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Wednesday, October 11, 2017
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Today’s Millennial Roundtable Show is hosted by Dr. Nick Pitts. He is joined by Dr. Brent Taylor, pastor of First Baptist Church Carrollton and Church at the Fields and Jon Pendergrass, Director of Strategic Partnerships at Dallas Baptist University where he is pursuing his MBA.

Together they will discuss politics, faith, and theology. Share your point of view when you give us a call in-studio at 800-351-1212.

Nick Pitts
Dr. Nick Pitts
Executive Director of the Institute for Global Engagement - DBU
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J. Nick Pitts serves as the Executive Director of the Institute for Global Engagement at Dallas Baptist University. Previous to this he held the position of Director for Cultural Engagement at Denison Forum on Truth and Culture. He came to the Denison Forum in 2014. He contributed to the Forum in the areas of geopolitics and popular culture, as wellRead More

Dr Brent Taylor
Pastor | Speaker
Dr. Brent Taylor is the Pastor of First Baptist Church Carrollton and Church at the Fields, international speaker, professor of American history, and corporate communicator. He is the author of “Founding Leadership: Lessons on Business and Personal Leadership From the Men Who Brought You the American Revolution” which will be available February 13, 2018 as well as a book on leadership and the presidency coming out in the fall of 2018.

Brent enjoys reading great stories from history, fishing, traveling, and helping people find their purpose in life. His other great passion is discovering the red light on at Krispy Kreme Donuts. Brent lives in the Dallas area with his wife and three children.
Jon Pendergrass
Director of Strategic Partnerships - Dallas Baptist University
Upon graduating from Texas Tech University, Jon Pendergrass began volunteering at his church teaching, and mentoring high school students. Through mentoring and teaching, He influenced the lives of hundreds of young people. God would later call him to start a missions organization called Breakdown Ministries that would provide dozens of churches in Dallas- Fort Worth and College Station TX with local mission training and resources to assist the church mobilize and serve their neighbors. He conducted over forty missions within nine cities that spanned four counties. In 2012 his organization received the “Keep Texas Beautiful Governors award” issued by Governor Rick Perry for their initiatives within the local community. He has been called the “Navy Seal” of local missions and has a heart for seeing people trained up to “go.”

He served as the Vice President of The Initiative Network, that has impacted thousands of young leaders from over 540 different churches across the Dallas-Fort Worth metroplex.

Jon serves as the Director of Strategic Partnerships at Dallas Baptist University where he is pursuing his MBA. He attends Watermark Church where he serves with the young adult ministry. His passion is to see this next generation engage, interact, and participate in the political process.
Roger Goodell sends letter to NFL teams
The NFL has developed a plan to "move past" its ongoing debate about player protests during the national anthem and could enact it next week, commissioner Roger Goodell wrote Tuesday in a letter to all 32 teams.

Goodell made it clear in the letter, obtained by ESPN's Adam Schefter, that he wants players to stand during the anthem. He did not provide specifics on how he intends to ensure it, but he wrote that it would "include such elements as an in-season platform to promote the work of our players on these core issues."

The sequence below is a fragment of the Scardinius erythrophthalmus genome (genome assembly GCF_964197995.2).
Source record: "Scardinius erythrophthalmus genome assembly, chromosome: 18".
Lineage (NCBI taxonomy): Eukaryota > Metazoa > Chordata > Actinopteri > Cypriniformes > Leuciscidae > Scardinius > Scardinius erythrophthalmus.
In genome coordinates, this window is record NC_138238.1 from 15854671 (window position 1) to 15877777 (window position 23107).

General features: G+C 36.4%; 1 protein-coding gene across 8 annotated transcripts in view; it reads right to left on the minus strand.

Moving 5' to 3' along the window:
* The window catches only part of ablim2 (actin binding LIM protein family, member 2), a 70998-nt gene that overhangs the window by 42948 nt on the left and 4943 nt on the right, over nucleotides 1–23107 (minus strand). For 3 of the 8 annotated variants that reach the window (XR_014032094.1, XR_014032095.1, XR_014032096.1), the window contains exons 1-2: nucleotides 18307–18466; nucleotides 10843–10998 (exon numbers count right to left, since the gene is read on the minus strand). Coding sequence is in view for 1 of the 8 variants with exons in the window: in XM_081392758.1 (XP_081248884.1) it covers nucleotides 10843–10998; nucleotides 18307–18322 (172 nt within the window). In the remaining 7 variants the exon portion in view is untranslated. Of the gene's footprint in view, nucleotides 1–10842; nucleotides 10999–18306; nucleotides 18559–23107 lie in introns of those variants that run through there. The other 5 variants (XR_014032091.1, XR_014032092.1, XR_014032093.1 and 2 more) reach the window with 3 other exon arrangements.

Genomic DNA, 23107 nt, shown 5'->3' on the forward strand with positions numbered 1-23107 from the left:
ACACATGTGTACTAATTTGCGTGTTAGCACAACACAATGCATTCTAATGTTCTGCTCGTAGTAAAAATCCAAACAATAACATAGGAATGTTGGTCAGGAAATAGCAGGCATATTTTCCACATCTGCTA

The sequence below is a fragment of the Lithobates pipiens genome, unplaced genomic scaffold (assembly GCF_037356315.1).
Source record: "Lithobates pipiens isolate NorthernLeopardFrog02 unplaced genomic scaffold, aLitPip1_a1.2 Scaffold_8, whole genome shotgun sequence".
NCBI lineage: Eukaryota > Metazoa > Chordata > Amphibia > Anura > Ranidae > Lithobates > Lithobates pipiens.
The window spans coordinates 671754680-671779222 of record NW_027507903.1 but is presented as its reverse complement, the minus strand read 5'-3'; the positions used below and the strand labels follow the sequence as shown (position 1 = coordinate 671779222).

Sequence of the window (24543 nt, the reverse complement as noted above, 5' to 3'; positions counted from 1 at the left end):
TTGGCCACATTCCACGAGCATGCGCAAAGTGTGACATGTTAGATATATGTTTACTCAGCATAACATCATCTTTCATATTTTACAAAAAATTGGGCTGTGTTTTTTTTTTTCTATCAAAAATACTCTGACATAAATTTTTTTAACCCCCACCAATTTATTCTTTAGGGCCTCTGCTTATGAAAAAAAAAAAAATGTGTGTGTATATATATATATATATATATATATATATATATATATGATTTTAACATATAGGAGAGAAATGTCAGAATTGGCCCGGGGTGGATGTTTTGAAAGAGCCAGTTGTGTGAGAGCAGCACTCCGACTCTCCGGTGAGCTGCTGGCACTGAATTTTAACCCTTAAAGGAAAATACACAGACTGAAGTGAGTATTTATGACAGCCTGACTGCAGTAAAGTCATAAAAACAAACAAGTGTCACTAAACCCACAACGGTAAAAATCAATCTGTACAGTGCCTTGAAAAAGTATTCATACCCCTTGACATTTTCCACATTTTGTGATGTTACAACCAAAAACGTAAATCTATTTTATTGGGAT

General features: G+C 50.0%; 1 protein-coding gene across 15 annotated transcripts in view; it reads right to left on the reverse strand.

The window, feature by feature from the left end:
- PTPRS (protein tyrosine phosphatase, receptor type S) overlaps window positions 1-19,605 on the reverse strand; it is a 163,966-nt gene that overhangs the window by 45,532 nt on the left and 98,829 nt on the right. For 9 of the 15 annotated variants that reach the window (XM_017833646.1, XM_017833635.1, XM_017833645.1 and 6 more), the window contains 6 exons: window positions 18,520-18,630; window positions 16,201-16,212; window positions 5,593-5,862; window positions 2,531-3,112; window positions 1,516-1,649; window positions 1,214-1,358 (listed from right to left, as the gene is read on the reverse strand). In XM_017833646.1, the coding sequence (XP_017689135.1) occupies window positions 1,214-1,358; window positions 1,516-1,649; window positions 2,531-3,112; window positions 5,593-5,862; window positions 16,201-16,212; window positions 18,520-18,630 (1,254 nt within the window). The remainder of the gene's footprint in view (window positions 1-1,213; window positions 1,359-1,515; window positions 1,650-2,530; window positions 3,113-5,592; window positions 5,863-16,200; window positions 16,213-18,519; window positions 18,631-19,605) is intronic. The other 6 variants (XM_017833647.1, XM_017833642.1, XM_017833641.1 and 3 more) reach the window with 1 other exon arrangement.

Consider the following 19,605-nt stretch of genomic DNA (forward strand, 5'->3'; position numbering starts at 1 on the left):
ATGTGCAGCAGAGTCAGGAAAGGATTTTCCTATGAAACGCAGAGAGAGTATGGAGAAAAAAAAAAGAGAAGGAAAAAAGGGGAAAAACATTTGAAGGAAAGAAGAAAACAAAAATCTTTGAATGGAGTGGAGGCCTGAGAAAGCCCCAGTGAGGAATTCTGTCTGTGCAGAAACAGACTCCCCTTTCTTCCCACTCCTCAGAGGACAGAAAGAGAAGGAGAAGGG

The issue will be discussed, and likely acted upon, during the NFL's regularly-scheduled fall meetings on Oct. 17-18.
Study shows Anti-Christian Bias Hasn’t Grown, it's gotten Richer
While conservative Christians have long complained about worsening societal hostility and persecution for their beliefs, there’s been little empirical evidence to gauge such claims—until now.

Sociologist George Yancey analyzed 30-plus years of data to track approval ratings for evangelical and fundamentalist Christians. His big takeaway: What has changed is not the number of Americans who dislike conservative Christians, but which Americans.

According to American National Election Studies (ANES) questionnaires, the people who rated evangelical and fundamentalist Christians most negatively over the decades have consistently—and unsurprisingly—been politically liberal, highly educated, and less religious. But in recent years, particularly 2012 and 2016, they’ve shifted to become richer.
Stress and social media taking their Toll
Marie Sullivan says that she knew something “wasn’t quite right” during a doctor visit, five years ago.

“I thought I might be anemic, but the results of my annual physical were fine,” the Paramus, N.J., resident recalls. “All my numbers were in the normal range. The blood work turned up nothing. I said to my doctor, ‘Are you sure? What’s wrong with me?’”

Her doctor told Sullivan, “You’re getting older.” But Sullivan, 60, wasn’t buying it. “I’m not that old,” she says. “I used to have tons of energy. I know you slow down as you age, but I’m physically exhausted all the time. And I know I’m not the only person who feels this way.”

Exhaustion. Weariness. Fatigue. Whichever phrase you prefer, recurring tiredness seems to be the new normal for a growing number of people, regardless of their age or background.
Tradition of Naming Top Student gets Dropped by High Schools
More institutions are naming multiple valedictorians—or none at all Ryan Walters has loaded up on advanced classes, studied until the wee hours and composed possible graduation speeches in his head as the high-school junior worked ...



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